Police and Crime Commissioner David Jamieson has appointed a champion for mental health, to address a major cause of vulnerability that disrupts the lives of almost a quarter of us at some point.
David Jamieson said: “Mental health can have a massive impact on the resources of the police and other partners in the public sector. West Midlands Police has made great progress over the past two years, with almost no detainees with mental health problems being kept in police custody, a successful new street triage programme in Birmingham and Solihull, and new liaison and diversion pilot projects across many of our custody blocks.
“The Mental Health Champion will work with police and partners to make even more improvements as we believe that if we deal with mental health problems, resources will be used much more effectively and our communities will be safer and more pleasant places to be.”
Newly appointed Mental Health Champion Councillor Paulette Hamilton has a wealth of experience as a mental health practitioner. She also serves as a Birmingham City Councillor where she takes a keen interest in mental health and works hard to make improvements for the most vulnerable people in our communities.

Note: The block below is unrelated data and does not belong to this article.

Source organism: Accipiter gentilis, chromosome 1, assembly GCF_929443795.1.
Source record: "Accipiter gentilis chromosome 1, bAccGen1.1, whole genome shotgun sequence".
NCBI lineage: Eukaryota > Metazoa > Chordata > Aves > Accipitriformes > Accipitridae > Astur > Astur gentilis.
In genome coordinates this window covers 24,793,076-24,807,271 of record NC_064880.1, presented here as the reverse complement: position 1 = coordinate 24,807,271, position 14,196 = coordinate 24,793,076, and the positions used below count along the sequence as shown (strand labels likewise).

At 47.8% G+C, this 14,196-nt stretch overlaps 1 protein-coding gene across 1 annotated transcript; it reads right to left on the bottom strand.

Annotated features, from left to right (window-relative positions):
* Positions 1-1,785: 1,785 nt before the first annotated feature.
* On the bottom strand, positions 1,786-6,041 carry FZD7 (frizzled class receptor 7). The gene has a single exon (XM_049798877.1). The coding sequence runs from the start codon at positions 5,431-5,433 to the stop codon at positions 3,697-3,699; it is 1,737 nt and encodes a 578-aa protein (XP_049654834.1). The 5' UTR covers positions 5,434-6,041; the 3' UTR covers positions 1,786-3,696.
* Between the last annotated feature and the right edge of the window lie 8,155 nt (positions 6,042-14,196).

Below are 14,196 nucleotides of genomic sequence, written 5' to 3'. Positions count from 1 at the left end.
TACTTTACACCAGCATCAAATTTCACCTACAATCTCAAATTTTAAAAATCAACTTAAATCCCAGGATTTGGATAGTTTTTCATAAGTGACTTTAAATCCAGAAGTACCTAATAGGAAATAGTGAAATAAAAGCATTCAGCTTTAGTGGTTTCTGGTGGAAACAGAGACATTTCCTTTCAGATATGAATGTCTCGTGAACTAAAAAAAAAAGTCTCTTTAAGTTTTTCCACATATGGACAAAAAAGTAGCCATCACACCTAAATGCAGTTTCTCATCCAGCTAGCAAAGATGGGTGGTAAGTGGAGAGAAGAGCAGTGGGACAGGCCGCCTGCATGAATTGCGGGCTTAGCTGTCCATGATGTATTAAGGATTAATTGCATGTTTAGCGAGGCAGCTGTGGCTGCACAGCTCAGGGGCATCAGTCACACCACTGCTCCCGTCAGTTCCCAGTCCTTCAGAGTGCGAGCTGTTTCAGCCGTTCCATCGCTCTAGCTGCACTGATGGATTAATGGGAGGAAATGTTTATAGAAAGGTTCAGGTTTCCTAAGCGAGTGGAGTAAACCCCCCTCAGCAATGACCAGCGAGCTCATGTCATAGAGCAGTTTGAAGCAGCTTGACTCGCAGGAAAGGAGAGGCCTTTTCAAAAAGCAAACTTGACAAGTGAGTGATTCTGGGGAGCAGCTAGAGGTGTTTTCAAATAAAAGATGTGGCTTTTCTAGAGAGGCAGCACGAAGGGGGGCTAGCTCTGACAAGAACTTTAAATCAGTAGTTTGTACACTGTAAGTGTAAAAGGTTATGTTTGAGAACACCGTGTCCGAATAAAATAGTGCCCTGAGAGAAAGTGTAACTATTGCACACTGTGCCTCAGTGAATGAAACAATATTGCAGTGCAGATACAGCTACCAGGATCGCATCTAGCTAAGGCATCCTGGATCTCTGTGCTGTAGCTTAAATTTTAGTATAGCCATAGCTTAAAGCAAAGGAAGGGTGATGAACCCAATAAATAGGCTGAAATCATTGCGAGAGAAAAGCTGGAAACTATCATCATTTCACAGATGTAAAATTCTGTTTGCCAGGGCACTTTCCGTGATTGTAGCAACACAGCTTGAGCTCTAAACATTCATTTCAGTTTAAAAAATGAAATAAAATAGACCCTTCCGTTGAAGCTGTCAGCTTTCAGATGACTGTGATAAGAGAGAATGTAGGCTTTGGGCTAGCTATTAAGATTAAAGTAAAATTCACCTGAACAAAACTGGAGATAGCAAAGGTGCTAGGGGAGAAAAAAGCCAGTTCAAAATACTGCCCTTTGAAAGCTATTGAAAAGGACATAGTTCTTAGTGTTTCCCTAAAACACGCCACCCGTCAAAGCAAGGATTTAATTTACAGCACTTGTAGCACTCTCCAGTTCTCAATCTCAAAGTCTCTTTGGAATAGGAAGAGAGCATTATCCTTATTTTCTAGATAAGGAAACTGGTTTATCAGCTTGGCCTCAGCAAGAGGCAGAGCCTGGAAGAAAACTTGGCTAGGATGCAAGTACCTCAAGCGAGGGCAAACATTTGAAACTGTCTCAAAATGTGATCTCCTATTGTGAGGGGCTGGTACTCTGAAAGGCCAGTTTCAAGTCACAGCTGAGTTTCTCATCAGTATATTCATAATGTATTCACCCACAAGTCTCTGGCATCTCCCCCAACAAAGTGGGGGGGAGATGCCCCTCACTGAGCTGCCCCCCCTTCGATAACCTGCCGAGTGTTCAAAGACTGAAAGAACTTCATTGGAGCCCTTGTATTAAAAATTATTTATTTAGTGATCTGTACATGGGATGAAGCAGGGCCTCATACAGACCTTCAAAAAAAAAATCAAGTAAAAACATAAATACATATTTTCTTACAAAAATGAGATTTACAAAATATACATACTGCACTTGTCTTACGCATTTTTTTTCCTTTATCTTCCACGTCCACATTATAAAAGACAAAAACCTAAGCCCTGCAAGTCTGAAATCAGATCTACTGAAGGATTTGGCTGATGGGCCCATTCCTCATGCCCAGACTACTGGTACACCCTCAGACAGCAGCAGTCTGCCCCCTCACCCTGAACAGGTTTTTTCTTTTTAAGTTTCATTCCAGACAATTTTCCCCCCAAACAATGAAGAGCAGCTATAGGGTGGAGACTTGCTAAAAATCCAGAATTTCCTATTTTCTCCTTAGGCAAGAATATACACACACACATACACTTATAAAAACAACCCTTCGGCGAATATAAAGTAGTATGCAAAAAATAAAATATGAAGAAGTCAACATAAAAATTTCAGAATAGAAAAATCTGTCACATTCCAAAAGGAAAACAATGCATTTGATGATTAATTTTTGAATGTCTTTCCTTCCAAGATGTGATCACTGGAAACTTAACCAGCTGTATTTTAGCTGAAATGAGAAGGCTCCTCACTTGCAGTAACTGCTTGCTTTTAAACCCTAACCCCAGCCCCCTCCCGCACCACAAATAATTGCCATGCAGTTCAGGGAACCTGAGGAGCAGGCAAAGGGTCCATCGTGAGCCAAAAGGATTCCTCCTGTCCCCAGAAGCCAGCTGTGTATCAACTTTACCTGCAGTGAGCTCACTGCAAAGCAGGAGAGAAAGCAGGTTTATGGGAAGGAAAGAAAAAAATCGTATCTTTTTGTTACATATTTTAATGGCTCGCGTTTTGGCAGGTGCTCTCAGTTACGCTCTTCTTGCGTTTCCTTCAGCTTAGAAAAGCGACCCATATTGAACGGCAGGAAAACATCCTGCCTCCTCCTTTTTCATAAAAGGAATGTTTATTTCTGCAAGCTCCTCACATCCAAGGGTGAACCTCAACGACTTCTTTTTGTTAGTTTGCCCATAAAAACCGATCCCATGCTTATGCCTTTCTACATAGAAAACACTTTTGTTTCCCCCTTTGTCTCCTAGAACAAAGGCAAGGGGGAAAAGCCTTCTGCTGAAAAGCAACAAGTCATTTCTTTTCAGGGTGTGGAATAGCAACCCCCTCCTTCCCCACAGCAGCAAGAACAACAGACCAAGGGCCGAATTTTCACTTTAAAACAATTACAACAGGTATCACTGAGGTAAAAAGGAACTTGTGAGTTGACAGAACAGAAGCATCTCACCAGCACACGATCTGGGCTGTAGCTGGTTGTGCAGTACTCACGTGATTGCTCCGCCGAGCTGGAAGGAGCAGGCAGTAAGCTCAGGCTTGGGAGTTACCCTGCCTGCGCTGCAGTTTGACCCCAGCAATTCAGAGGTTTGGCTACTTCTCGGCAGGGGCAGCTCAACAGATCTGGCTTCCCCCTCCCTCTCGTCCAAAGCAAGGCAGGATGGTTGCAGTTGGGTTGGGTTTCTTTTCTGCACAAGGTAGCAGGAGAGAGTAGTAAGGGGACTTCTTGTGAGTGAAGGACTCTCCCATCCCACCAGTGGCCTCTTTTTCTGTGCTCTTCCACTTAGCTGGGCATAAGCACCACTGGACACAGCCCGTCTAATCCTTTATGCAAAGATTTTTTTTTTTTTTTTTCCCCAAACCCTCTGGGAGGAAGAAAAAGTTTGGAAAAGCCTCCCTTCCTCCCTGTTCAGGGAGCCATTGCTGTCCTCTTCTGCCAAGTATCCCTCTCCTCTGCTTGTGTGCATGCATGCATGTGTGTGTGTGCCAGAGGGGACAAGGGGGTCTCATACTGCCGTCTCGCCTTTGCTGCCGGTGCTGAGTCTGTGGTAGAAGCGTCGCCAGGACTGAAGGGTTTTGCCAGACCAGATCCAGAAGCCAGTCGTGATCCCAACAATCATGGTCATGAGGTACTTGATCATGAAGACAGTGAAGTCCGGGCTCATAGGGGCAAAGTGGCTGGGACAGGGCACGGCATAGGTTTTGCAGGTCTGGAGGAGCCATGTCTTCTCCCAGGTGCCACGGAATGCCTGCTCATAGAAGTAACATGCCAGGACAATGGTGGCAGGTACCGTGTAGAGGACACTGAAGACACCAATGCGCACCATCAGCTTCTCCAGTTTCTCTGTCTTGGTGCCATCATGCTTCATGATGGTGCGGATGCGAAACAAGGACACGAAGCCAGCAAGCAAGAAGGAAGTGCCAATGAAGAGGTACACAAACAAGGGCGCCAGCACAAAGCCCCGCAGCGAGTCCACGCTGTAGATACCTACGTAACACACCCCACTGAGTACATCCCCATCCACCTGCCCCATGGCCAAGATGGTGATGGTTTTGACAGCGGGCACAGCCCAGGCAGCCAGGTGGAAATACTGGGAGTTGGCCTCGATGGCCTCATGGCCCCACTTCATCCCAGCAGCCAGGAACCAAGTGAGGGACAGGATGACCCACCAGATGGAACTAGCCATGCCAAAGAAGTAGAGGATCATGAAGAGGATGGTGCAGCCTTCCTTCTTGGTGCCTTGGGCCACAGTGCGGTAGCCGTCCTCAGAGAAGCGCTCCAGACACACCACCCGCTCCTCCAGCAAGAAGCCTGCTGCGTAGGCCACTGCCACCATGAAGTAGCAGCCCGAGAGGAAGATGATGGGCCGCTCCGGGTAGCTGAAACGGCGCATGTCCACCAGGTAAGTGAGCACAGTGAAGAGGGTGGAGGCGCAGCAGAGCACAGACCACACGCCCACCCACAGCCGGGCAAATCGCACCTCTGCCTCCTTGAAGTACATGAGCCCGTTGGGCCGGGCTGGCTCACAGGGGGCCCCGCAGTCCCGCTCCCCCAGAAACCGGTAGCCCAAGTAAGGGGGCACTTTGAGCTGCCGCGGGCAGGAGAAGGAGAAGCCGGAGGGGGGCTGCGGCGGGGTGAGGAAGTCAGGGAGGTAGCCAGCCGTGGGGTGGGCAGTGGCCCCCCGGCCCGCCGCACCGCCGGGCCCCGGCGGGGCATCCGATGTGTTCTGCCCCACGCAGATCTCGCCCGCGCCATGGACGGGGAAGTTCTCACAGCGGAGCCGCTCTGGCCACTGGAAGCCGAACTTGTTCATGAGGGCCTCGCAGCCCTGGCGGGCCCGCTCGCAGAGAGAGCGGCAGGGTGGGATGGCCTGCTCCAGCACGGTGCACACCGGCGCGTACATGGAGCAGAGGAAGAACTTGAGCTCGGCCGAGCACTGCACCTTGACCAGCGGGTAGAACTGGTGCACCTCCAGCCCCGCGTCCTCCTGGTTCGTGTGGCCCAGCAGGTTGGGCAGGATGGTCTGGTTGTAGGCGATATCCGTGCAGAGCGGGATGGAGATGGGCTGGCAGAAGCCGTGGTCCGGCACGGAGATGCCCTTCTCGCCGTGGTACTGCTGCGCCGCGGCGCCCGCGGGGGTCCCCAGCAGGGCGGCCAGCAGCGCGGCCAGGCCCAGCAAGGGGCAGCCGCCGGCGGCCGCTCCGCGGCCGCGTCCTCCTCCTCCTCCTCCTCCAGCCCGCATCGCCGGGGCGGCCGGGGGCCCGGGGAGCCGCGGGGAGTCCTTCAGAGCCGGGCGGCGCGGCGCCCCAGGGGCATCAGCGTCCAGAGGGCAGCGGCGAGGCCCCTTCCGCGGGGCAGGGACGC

Councillor Paulette Hamilton said: “Mental health is frequently a problem for perpetrators of crime and also for victims. During my one year appointment I will seek to raise awareness and understanding of mental health as a major cause of vulnerability and will also be asking police, health care providers and local councils to make sure that mental health is considered across all of their work.
“For example, many people leaving prison have suffered from poor mental health, and if this isn’t tackled they are more likely to re-offend.”
“Another consideration will be the mental health care provision for young people,” she added.
“The Government promised extra resources to provide for young people with mental health difficulties but the reality is that resources have been reduced. One of the first jobs I will do is to meet with leaders from the Mental Health provider trusts to ascertain the areas of most need and what the Police and Crime Commissioner can do to assist.”